Overview of new RADARSAT Constellation Mission

Exciting remote sensing news from last year. Canadian Space Agency has launched new generation of Earth observation satellites called The RADARSAT Constellation Mission (RCM) on June 12, 2019 aboard a SpaceX Falcon 9 rocket. It became operational in December 2019 and provides data continuity to RADARSAT-1 (not operational anymore) and RADARSAT-2 (still operational) users.
Illustration of the three RCM satellites on the same orbital plane. Image credit: Canadian Space Agency

RCM is a combination of three identical and equally spaced satellites, flying in the same orbit plane 32 minutes apart at an altitude of 600 km. Each of the spacecraft carries Synthetic Aperture Radar (SAR) aboard, plus a secondary sensor for Automatic Identification System (AIS) for ships. When RADARSAT-2 has left- and right-looking operation, then RCM is only right-looking, because multiple satellites increase revisit times and eliminate the need to look both ways. The SAR device aboard RCM satellites is quite similar to RADARSAT-2 – C-Band antenna, 100 MHz bandwidth, 4 regular polarization modes (HH, VV, HV, VH) plus compact polarimetry.  Polarization isolation is slightly better: >30 dB. See detailed comparison of RADARSAT satellites here.

The constellation system provides better coverage with smaller and less expensive satellites. This configuration allows for daily revisits of Canada’s territory, as well as daily access to 90% of the world’s surface. RCM can provide a four-day exact revisit (3 satellites equally phased in a 12 day repeat cycle orbit), allowing coherent change detection with InSAR. For specific applications (ship detection, maritime surveillance) data latency from acquisition to delivery can be only 10-30 minutes, but in general it will be from hours to 1 day.

RCM has several observation modes, but the mission is primarily designed for medium-resolution monitoring:

  • Low resolution (100 m), swath 500 km, NESZ -22 dB
  • Medium resolution (16, 30, 50 m), swath 30-350 km, NESZ -25…-22 dB
  • High and very high resolution (3-5 m), swath 20-30 km, NESZ -17..-19 dB
  • Spotlight (1x3 m), swath 20 km, NESZ -17 dB
    RADARSAT Constellation Mission observation modes. Image credit: Canadian Space Agency.

RCM data takes are led and planned by Canadian Space Agency and they are meant to contribute to Government of Canada interests over the country territories. Focus is on maritime surveillance (ship detection, ice charts), disaster management and ecosystem monitoring. In agriculture, the data is used for producing yearly crop inventory.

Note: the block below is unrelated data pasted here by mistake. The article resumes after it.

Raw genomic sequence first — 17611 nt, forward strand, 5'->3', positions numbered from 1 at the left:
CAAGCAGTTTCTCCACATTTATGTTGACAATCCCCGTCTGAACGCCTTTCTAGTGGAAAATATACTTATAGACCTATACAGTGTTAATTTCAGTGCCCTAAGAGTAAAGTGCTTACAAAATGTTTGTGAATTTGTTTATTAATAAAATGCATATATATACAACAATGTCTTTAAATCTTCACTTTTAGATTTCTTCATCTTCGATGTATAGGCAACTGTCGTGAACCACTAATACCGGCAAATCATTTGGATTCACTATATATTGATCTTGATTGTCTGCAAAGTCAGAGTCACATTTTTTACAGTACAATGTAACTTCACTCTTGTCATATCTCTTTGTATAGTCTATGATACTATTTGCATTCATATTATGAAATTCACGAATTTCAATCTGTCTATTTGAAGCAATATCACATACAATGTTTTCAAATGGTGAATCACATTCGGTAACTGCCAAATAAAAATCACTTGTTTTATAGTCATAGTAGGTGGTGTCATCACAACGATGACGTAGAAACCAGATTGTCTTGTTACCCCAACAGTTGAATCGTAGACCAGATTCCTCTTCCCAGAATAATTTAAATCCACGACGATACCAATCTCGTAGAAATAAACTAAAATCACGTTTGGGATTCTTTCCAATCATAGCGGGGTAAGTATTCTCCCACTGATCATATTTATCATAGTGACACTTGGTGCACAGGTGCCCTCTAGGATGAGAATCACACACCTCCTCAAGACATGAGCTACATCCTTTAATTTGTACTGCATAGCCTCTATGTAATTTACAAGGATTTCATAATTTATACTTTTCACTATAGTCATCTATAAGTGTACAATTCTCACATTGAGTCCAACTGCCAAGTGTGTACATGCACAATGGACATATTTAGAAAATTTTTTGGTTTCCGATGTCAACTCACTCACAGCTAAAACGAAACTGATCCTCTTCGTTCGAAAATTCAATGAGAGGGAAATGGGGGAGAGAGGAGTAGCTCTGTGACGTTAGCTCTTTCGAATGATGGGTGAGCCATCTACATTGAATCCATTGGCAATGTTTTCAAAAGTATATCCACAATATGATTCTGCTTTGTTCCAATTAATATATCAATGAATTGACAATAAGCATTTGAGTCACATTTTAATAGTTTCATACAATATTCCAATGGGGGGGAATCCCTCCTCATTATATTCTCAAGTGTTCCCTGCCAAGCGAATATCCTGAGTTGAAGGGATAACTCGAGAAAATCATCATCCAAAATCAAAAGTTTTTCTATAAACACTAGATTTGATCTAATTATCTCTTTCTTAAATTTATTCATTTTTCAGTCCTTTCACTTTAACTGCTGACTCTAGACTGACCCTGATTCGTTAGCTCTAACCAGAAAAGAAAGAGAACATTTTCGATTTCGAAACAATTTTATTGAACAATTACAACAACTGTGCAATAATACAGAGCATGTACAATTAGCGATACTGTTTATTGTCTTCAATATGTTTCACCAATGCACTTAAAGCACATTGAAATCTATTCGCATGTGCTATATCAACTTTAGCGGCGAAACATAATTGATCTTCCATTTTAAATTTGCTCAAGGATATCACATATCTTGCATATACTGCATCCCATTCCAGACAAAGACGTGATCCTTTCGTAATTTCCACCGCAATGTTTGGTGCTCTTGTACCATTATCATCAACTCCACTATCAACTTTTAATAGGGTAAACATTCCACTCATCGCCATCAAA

Although access to RCM images are free to users, it’s not that straight-forward if you are from non-federal government organizations or foreign private company. The RCM system and its data are used first and foremost in support of Government of Canada services and needs, but certain products are available to users outside the Government of Canada. To become a public user, you need to create account at Earth Observation Data Management System (EODMS).

The first message for the public users is the following: “Registered public users will be able to download RCM products which are limited to the following regions and resolutions only : Canada Land - coarser than or equal to 16 m. and World Maritime - coarser than or equal to 100 m. Products over World Land excluding Canada will not be available.”

We tried out a small area in Alberta province near Edmonton (the province with most farms in Canada). For March 2020 we could get Medium Resolution 30 m RCM images for 5 dates (see example of the product below). It’s not raw data, but GeoTIFF images. Actually 2 images, one for CH and other for CV polarization.
RADARSAT-2 raw data footprints and quicklooks can be viewed in the same portal, but ordering process goes through RADARSAT-2 portal, which is handled by MDA Corporation.
Daily coverage with RCM. Image credit: Canadian Space Agency.
Base Camp Hackathon 2020
Open access to ALOS-2 radar satellite data?